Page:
Though the outcome was favorable to Mr. Skeldon's cause, Judge Gorman said he thinks the dog warden has become too focused on pit bulls.
"I think Tom is dedicated and works hard, but he certainly has a narrow view of his job duties," he said. "He sees pit bulls as the prime problem, and I don't know if he addresses everything else."
Toledo Councilman Wilma Brown of District 1 has a different take on Mr. Skeldon. She credits him with helping to make Toledo neighborhoods safer for police officers and children who might have a hard time defending themselves from a pit bull attack.
"I know that Tom does a good job," she said. "I work with him quite often and he's always been cooperative with me."
Though his cause to control pit bulls has brought him attention, there may be another reason why he's often been in the spotlight: He likes it. Peter and Marty Skeldon, two of his brothers, both said Mr. Skeldon "loves the limelight."
Peter Skeldon, Fulton County's dog warden, likes to tell one story as an example of his brother's fondness for the camera. As Peter tells it, he got a call from Mr. Skeldon to help round up some pit bulls from a suspected dog-fighting operation on Angola Road a few years ago.
When Peter got to the scene, he said the officers "were freaking out" because there were alligators in a pond on the property. Peter said he was surprised his brother wasn't there already, but decided to go round up the alligators by himself.
"I went in and got three alligators out of the pond and had them tied up before Tom showed up," Peter Skeldon said, laughing. "I find out later that he was down the street, and he said, 'let's wait until Pete gets here' because he knew I would catch them. And then he goes on TV and radio and takes all the credit for removing the alligators."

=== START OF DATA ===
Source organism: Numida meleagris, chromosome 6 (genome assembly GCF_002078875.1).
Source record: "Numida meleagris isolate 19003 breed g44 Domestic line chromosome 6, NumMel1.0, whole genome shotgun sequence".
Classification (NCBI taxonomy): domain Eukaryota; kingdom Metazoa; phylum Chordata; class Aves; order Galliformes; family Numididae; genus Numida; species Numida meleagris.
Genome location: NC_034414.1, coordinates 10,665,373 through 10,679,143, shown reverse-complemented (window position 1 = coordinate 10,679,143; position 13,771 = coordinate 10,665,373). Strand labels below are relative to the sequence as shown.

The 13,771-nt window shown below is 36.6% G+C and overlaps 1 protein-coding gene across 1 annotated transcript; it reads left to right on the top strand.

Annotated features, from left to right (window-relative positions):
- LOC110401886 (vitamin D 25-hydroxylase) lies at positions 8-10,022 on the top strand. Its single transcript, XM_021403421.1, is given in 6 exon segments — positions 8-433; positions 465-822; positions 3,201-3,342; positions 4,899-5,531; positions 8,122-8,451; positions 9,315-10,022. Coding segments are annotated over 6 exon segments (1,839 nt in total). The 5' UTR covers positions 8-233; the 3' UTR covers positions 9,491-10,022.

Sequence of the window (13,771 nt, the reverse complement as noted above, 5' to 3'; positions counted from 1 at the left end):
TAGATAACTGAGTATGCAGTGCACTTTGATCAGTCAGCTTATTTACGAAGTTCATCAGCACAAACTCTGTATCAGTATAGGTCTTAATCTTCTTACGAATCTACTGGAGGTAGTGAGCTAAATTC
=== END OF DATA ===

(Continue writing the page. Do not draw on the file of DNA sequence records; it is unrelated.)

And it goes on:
The story never fails to crack up the Skeldon clan, but Mr. Skeldon has a different take on what happened.
He says he helped his brother tape the alligators' mouths shut, but he knows he's fighting a losing battle trying to combat Peter's funnier version.
Mr. Skeldon admits he makes the most of his media contacts, but thinks it has helped him win support for his efforts to control the stray pit bull population.
He said his critics are "emotionally or financially attached" to pit bulls and that some of the humane organizations have been co-opted by the dog-fighting community.
"Some humane groups have been manipulated by these pit bull factions to where they fight breed-specific legislation using scare tactics like 'your breed will be next,' " he said. "And for 13 years, their breed hasn't been next."
Contact Dale Emch at: firstname.lastname@example.org or 419-724-6061.